In 1865, the members of three Freemasons’ Lodges in Bath formed a joint committee to find a shared home. They were headed by a leading local businessman, chairman of Stothert & Pitt John Lum Stothert, who was also Worshipful Master of Royal Sussex Lodge. Having examined the various options available for their new Masonic Hall, they decided to purchase the disused Catholic Chapel in Orchard Street, together with the lodging house next door and Presbytery around the corner.
The three Lodges, Royal Cumberland Lodge No.41, Royal Sussex Lodge No.53 and Lodge of Honour No.379, still meet at Old Orchard Street. The oldest, Royal Cumberland, was originally formed in 1732 as The Bear Inn Lodge, and was renamed in 1786 by permission of the then Duke of Cumberland. There was an older Lodge that preceded it, The Queen’s Head Lodge, which was formed in 1724 and was the very first Lodge to be formed outside of London after the creation of the Premier Grand Lodge of England in 1717. That first Lodge did not survive very long, however, and was erased in 1735.
Royal Sussex Lodge was formed in 1812 as an Antients Lodge, No.49, and was granted permission to adopt his name by the Grand Master in 1817. There were also two other Lodges in the City at that time, The Lodge of Perfect Friendship and Lodge of Virtue. Both folded in 1824, but out of their ashes some of their members formed The Lodge of Honour in 1825.
This was the third attempt at creating a Masonic Hall in Bath that could be used by all of the Lodges in the City. The first in York Street was opened in 1819 with a grand dedication ceremony performed by the the Duke of Sussex, Grand Master of the United Grand Lodge of England. Up until that time, the Lodges had met seperately at various inns and hotels around the City. York Street was short-lived, closing at the end of 1823 embroiled in a fair degree of controversy.
The Lodges then went back to using inns until the next joint establishment was provided in 1834 by Edmund Goodridge above his new shopping arcade at The Corridor. This arrangement lasted a bit longer, but by 1850 all of the Lodges had moved back to pubs in the High Street. The acquisition of Orchard Street, however, proved to be ‘third time lucky’, as all three Lodges still meet here nearly 150 years later, during which time they have been joined by four more, together with fifteen additional Masonic orders attached to them.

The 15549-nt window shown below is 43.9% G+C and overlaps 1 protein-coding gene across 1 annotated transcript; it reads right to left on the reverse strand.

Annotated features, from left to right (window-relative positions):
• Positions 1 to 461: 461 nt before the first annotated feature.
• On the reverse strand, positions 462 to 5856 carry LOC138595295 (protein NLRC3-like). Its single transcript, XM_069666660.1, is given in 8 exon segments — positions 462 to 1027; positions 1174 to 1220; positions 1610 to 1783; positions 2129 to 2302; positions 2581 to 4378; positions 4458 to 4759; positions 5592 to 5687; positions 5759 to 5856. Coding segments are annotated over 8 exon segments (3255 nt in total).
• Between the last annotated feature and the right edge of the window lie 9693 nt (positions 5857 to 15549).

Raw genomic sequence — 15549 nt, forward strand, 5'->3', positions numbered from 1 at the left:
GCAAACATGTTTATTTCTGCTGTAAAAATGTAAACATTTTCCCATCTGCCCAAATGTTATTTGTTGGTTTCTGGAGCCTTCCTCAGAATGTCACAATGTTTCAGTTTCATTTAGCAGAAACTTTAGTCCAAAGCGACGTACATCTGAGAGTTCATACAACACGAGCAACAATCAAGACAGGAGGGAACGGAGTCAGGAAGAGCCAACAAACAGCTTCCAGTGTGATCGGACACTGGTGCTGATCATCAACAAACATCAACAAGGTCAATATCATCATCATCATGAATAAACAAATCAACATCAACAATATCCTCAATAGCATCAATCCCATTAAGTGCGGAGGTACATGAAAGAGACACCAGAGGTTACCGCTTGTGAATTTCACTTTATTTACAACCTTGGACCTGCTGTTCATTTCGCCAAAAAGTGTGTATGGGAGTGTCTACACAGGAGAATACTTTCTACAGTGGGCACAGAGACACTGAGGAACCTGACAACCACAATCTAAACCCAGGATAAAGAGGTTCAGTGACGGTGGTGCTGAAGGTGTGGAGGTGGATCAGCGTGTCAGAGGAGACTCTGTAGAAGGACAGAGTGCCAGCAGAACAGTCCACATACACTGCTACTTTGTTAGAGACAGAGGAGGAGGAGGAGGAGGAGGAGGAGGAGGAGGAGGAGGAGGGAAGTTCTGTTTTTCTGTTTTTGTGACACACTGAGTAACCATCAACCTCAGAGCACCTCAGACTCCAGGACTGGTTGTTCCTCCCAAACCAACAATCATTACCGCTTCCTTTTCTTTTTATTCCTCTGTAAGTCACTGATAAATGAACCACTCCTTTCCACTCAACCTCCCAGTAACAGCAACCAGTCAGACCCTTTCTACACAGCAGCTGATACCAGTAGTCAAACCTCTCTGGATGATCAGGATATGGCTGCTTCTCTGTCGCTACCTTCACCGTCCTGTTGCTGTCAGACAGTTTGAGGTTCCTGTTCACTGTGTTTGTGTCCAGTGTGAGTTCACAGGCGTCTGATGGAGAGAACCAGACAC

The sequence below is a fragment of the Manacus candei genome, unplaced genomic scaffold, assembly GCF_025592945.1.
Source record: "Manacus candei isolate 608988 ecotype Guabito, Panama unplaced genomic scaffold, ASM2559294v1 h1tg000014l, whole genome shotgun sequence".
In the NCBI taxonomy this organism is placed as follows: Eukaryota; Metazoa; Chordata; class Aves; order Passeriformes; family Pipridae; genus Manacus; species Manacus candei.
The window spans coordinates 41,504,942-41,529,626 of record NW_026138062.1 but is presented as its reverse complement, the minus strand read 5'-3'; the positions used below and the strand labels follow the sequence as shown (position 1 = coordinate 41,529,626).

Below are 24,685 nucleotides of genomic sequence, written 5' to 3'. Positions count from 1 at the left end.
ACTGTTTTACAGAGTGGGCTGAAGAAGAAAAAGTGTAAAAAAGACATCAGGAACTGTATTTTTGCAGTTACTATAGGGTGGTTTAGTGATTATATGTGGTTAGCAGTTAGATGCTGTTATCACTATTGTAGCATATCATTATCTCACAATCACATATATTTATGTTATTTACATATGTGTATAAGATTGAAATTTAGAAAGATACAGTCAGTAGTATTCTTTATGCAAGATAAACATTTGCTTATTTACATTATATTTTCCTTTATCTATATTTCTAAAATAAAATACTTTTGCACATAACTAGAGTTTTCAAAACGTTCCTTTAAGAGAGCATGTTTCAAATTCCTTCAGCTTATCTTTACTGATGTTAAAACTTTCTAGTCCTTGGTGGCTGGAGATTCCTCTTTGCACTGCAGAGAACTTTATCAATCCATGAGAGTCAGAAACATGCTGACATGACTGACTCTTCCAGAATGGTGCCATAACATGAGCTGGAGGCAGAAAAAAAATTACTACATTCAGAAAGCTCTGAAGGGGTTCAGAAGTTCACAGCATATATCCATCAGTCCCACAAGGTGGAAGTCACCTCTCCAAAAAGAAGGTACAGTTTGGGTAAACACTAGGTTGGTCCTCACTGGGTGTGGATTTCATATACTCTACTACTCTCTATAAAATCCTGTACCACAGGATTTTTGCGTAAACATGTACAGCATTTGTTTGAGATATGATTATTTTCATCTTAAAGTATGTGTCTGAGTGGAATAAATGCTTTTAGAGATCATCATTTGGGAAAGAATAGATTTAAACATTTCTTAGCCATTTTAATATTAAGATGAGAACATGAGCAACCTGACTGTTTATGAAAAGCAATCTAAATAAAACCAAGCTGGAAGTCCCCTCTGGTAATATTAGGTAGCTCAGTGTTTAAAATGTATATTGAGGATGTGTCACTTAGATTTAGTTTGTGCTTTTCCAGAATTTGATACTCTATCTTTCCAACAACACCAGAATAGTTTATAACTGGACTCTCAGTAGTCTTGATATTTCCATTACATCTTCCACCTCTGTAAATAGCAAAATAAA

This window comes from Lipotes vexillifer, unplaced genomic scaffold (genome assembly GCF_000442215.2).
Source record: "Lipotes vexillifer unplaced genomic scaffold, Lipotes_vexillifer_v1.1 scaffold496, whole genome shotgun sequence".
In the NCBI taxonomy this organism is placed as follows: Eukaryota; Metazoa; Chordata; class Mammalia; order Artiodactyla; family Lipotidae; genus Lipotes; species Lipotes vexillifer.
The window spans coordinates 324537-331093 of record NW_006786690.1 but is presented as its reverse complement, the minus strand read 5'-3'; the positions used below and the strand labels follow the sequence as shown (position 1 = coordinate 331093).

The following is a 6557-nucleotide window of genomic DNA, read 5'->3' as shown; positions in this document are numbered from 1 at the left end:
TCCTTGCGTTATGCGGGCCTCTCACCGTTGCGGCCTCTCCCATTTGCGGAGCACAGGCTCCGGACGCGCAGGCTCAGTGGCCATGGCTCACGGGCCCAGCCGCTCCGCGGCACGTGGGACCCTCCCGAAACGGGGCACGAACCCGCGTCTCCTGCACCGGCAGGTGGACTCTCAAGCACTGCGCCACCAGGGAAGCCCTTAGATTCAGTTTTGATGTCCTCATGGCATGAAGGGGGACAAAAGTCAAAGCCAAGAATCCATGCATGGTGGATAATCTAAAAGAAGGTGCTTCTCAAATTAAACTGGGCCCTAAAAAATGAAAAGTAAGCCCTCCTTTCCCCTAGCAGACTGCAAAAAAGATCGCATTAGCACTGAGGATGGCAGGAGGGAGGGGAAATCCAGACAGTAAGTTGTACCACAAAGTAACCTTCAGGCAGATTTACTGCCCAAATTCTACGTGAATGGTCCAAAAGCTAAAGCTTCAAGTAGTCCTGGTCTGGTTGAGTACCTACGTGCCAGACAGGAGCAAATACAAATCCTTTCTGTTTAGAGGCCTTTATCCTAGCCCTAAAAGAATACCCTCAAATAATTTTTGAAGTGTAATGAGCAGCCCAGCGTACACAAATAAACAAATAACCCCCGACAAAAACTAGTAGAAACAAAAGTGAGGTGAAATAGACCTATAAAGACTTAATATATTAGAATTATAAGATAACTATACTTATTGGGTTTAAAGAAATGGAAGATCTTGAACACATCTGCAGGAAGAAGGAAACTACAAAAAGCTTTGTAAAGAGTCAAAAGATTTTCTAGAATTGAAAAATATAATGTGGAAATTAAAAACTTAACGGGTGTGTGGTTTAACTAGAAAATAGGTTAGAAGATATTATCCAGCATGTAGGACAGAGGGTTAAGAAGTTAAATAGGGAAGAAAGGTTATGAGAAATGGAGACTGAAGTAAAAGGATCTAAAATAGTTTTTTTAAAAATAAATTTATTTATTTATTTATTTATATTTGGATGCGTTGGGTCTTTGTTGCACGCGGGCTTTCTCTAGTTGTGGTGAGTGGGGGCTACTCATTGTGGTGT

Very little modification was made to the building prior to the dedication of the Temple on 3rd December 1866. The pews were all removed creating a large open floor area for ceremonial use, and the backs of some were used to erect two screens along each side of the auditorium creating storage and access areas next to the Temple. Eight of the grander front pews were retained and installed along each side to provide seating for the members.
A wall was erected at the point that the old theatre pit met the crush bar, and this created an anteroom for the members to assemble before entering the Temple. The lower windows in the Temple area were all bricked-up, but the higher level were retained. The Master’s Chair was positioned on the stage along with seating for higher ranks, and additional pedestal areas were installed for the other officers. The private chapel behind the stage was also retained.
In 1881, the Reredos was acquired when St Mary’s Chapel at the lower corner of Queen Square was demolished to widen the road to the new train station at Green Park. Replacement paintings were provided by John Joseph Barker, a third-generation member of the famous local family of artists.
In 1889, the fan-shaped boxes were removed and a wall erected at the higher level to provide a dining room in the space created, which is still used today. The opening of the dining room was accompanied by the arrival at the hall of Royal Albert Edward Lodge No.906, which had been formed as a daughter Lodge of Royal Cumberland in 1862, but had been meeting at the Crown Inn in Weston village.
In 1896, the current organ was installed. The large painting of ‘The Pool at Bethesda’ by William Hoare, which hangs above the Senior Warden’s chair, was presented by one of the members at that time, Charles Radway, who owned the Grand Pump Room Hotel in Stall Street. It had been the altarpiece at the Octagon Chapel, and was accompanied at that time by two other altarpieces loaned from St Michael’s Church. Those two paintings, one also by Hoare and the other by Robinson, were returned to the church in the 1920s. They went into store for more than ninety years, until a chance mention of them during a private tour in 2012 led to their being brought back to Old Orchard Street, allowing the public to view together the only three remaining canvas altarpieces originally created for Bath churches.